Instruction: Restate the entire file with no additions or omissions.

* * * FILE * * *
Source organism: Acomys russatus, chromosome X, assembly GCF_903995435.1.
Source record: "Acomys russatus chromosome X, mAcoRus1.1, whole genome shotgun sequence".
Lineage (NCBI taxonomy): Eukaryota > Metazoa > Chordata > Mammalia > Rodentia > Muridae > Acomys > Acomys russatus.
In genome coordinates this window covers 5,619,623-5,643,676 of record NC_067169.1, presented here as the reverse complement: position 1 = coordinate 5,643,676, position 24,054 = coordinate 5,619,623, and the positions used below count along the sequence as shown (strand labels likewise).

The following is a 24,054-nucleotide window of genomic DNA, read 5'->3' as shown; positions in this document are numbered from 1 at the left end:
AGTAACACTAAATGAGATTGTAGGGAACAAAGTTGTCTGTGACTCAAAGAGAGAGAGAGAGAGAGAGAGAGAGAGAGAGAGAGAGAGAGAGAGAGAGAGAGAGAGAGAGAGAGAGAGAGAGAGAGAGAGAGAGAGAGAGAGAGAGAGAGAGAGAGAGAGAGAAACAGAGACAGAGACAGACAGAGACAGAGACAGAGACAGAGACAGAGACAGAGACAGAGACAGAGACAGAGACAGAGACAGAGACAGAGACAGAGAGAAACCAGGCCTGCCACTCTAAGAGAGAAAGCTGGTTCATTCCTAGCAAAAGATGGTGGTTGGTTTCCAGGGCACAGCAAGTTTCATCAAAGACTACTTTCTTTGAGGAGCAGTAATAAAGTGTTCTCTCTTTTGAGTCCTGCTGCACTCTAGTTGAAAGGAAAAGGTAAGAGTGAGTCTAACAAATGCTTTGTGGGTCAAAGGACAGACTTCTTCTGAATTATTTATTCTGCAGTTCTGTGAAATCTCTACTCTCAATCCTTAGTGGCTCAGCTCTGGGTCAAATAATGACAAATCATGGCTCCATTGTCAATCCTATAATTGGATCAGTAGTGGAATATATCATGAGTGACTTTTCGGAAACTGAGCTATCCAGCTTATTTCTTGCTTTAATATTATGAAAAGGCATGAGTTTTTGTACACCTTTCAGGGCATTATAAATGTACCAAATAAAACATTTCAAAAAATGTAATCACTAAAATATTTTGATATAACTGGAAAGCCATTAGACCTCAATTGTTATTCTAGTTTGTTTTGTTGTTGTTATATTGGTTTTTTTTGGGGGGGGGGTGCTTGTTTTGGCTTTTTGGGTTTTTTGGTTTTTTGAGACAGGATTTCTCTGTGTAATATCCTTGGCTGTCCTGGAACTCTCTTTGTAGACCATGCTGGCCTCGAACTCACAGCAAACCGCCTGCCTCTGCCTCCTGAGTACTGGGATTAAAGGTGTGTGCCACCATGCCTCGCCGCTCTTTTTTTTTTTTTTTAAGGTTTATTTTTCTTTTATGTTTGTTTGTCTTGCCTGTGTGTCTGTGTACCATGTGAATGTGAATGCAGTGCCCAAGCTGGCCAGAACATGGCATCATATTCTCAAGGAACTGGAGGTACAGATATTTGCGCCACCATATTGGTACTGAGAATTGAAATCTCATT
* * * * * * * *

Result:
Source organism: Acomys russatus, chromosome X, assembly GCF_903995435.1.
Source record: "Acomys russatus chromosome X, mAcoRus1.1, whole genome shotgun sequence".
Lineage (NCBI taxonomy): Eukaryota > Metazoa > Chordata > Mammalia > Rodentia > Muridae > Acomys > Acomys russatus.
In genome coordinates this window covers 5,619,623-5,643,676 of record NC_067169.1, presented here as the reverse complement: position 1 = coordinate 5,643,676, position 24,054 = coordinate 5,619,623, and the positions used below count along the sequence as shown (strand labels likewise).

The following is a 24,054-nucleotide window of genomic DNA, read 5'->3' as shown; positions in this document are numbered from 1 at the left end:
AGTAACACTAAATGAGATTGTAGGGAACAAAGTTGTCTGTGACTCAAAGAGAGAGAGAGAGAGAGAGAGAGAGAGAGAGAGAGAGAGAGAGAGAGAGAGAGAGAGAGAGAGAGAGAGAGAGAGAGAGAGAGAGAGAGAGAGAGAGAGAGAGAGAGAGAGAGAAACAGAGACAGAGACAGACAGAGACAGAGACAGAGACAGAGACAGAGACAGAGACAGAGACAGAGACAGAGACAGAGACAGAGACAGAGACAGAGAGAAACCAGGCCTGCCACTCTAAGAGAGAAAGCTGGTTCATTCCTAGCAAAAGATGGTGGTTGGTTTCCAGGGCACAGCAAGTTTCATCAAAGACTACTTTCTTTGAGGAGCAGTAATAAAGTGTTCTCTCTTTTGAGTCCTGCTGCACTCTAGTTGAAAGGAAAAGGTAAGAGTGAGTCTAACAAATGCTTTGTGGGTCAAAGGACAGACTTCTTCTGAATTATTTATTCTGCAGTTCTGTGAAATCTCTACTCTCAATCCTTAGTGGCTCAGCTCTGGGTCAAATAATGACAAATCATGGCTCCATTGTCAATCCTATAATTGGATCAGTAGTGGAATATATCATGAGTGACTTTTCGGAAACTGAGCTATCCAGCTTATTTCTTGCTTTAATATTATGAAAAGGCATGAGTTTTTGTACACCTTTCAGGGCATTATAAATGTACCAAATAAAACATTTCAAAAAATGTAATCACTAAAATATTTTGATATAACTGGAAAGCCATTAGACCTCAATTGTTATTCTAGTTTGTTTTGTTGTTGTTATATTGGTTTTTTTTGGGGGGGGGGTGCTTGTTTTGGCTTTTTGGGTTTTTTGGTTTTTTGAGACAGGATTTCTCTGTGTAATATCCTTGGCTGTCCTGGAACTCTCTTTGTAGACCATGCTGGCCTCGAACTCACAGCAAACCGCCTGCCTCTGCCTCCTGAGTACTGGGATTAAAGGTGTGTGCCACCATGCCTCGCCGCTCTTTTTTTTTTTTTTTAAGGTTTATTTTTCTTTTATGTTTGTTTGTCTTGCCTGTGTGTCTGTGTACCATGTGAATGTGAATGCAGTGCCCAAGCTGGCCAGAACATGGCATCATATTCTCAAGGAACTGGAGGTACAGATATTTGCGCCACCATATTGGTACTGAGAATTGAAATCTCATT